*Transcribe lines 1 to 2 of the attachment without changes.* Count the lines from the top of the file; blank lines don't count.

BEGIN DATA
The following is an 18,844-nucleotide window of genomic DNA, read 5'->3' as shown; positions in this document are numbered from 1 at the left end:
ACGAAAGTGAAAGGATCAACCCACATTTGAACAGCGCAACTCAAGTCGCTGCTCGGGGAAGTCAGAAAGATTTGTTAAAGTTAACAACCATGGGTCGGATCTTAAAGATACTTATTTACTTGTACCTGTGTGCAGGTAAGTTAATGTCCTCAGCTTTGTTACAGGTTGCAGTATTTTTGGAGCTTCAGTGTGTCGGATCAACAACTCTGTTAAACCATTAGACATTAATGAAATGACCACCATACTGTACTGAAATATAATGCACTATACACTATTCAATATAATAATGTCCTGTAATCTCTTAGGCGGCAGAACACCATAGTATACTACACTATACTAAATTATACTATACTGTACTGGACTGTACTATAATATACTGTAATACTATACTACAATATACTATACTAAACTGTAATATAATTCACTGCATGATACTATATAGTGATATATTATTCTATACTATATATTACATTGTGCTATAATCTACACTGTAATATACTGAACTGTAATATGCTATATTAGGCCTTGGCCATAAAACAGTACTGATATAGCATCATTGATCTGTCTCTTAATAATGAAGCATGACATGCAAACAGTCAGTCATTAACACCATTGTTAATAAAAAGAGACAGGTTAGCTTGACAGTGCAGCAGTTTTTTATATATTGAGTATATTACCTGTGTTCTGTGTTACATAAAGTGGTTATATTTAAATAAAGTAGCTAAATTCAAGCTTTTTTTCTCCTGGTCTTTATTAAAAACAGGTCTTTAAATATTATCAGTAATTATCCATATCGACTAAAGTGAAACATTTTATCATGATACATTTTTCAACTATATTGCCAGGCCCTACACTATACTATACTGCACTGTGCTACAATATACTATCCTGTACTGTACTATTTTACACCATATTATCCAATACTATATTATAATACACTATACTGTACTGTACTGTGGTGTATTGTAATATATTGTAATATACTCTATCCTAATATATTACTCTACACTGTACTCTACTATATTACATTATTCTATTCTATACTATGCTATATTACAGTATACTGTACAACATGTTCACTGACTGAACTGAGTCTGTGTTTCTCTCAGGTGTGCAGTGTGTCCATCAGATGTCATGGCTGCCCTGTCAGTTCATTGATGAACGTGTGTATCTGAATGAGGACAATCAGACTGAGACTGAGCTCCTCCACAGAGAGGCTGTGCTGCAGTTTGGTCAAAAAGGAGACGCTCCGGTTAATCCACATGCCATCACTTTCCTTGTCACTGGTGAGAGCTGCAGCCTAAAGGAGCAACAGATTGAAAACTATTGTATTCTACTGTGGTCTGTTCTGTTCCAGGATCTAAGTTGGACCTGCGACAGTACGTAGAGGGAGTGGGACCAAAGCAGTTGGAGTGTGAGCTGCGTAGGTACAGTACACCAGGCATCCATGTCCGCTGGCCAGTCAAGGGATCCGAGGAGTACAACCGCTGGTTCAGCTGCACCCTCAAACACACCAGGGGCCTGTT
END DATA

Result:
The following is an 18,844-nucleotide window of genomic DNA, read 5'->3' as shown; positions in this document are numbered from 1 at the left end:
ACGAAAGTGAAAGGATCAACCCACATTTGAACAGCGCAACTCAAGTCGCTGCTCGGGGAAGTCAGAAAGATTTGTTAAAGTTAACAACCATGGGTCGGATCTTAAAGATACTTATTTACTTGTACCTGTGTGCAGGTAAGTTAATGTCCTCAGCTTTGTTACAGGTTGCAGTATTTTTGGAGCTTCAGTGTGTCGGATCAACAACTCTGTTAAACCATTAGACATTAATGAAATGACCACCATACTGTACTGAAATATAATGCACTATACACTATTCAATATAATAATGTCCTGTAATCTCTTAGGCGGCAGAACACCATAGTATACTACACTATACTAAATTATACTATACTGTACTGGACTGTACTATAATATACTGTAATACTATACTACAATATACTATACTAAACTGTAATATAATTCACTGCATGATACTATATAGTGATATATTATTCTATACTATATATTACATTGTGCTATAATCTACACTGTAATATACTGAACTGTAATATGCTATATTAGGCCTTGGCCATAAAACAGTACTGATATAGCATCATTGATCTGTCTCTTAATAATGAAGCATGACATGCAAACAGTCAGTCATTAACACCATTGTTAATAAAAAGAGACAGGTTAGCTTGACAGTGCAGCAGTTTTTTATATATTGAGTATATTACCTGTGTTCTGTGTTACATAAAGTGGTTATATTTAAATAAAGTAGCTAAATTCAAGCTTTTTTTCTCCTGGTCTTTATTAAAAACAGGTCTTTAAATATTATCAGTAATTATCCATATCGACTAAAGTGAAACATTTTATCATGATACATTTTTCAACTATATTGCCAGGCCCTACACTATACTATACTGCACTGTGCTACAATATACTATCCTGTACTGTACTATTTTACACCATATTATCCAATACTATATTATAATACACTATACTGTACTGTACTGTGGTGTATTGTAATATATTGTAATATACTCTATCCTAATATATTACTCTACACTGTACTCTACTATATTACATTATTCTATTCTATACTATGCTATATTACAGTATACTGTACAACATGTTCACTGACTGAACTGAGTCTGTGTTTCTCTCAGGTGTGCAGTGTGTCCATCAGATGTCATGGCTGCCCTGTCAGTTCATTGATGAACGTGTGTATCTGAATGAGGACAATCAGACTGAGACTGAGCTCCTCCACAGAGAGGCTGTGCTGCAGTTTGGTCAAAAAGGAGACGCTCCGGTTAATCCACATGCCATCACTTTCCTTGTCACTGGTGAGAGCTGCAGCCTAAAGGAGCAACAGATTGAAAACTATTGTATTCTACTGTGGTCTGTTCTGTTCCAGGATCTAAGTTGGACCTGCGACAGTACGTAGAGGGAGTGGGACCAAAGCAGTTGGAGTGTGAGCTGCGTAGGTACAGTACACCAGGCATCCATGTCCGCTGGCCAGTCAAGGGATCCGAGGAGTACAACCGCTGGTTCAGCTGCACCCTCAAACACACCAGGGGCCTGTT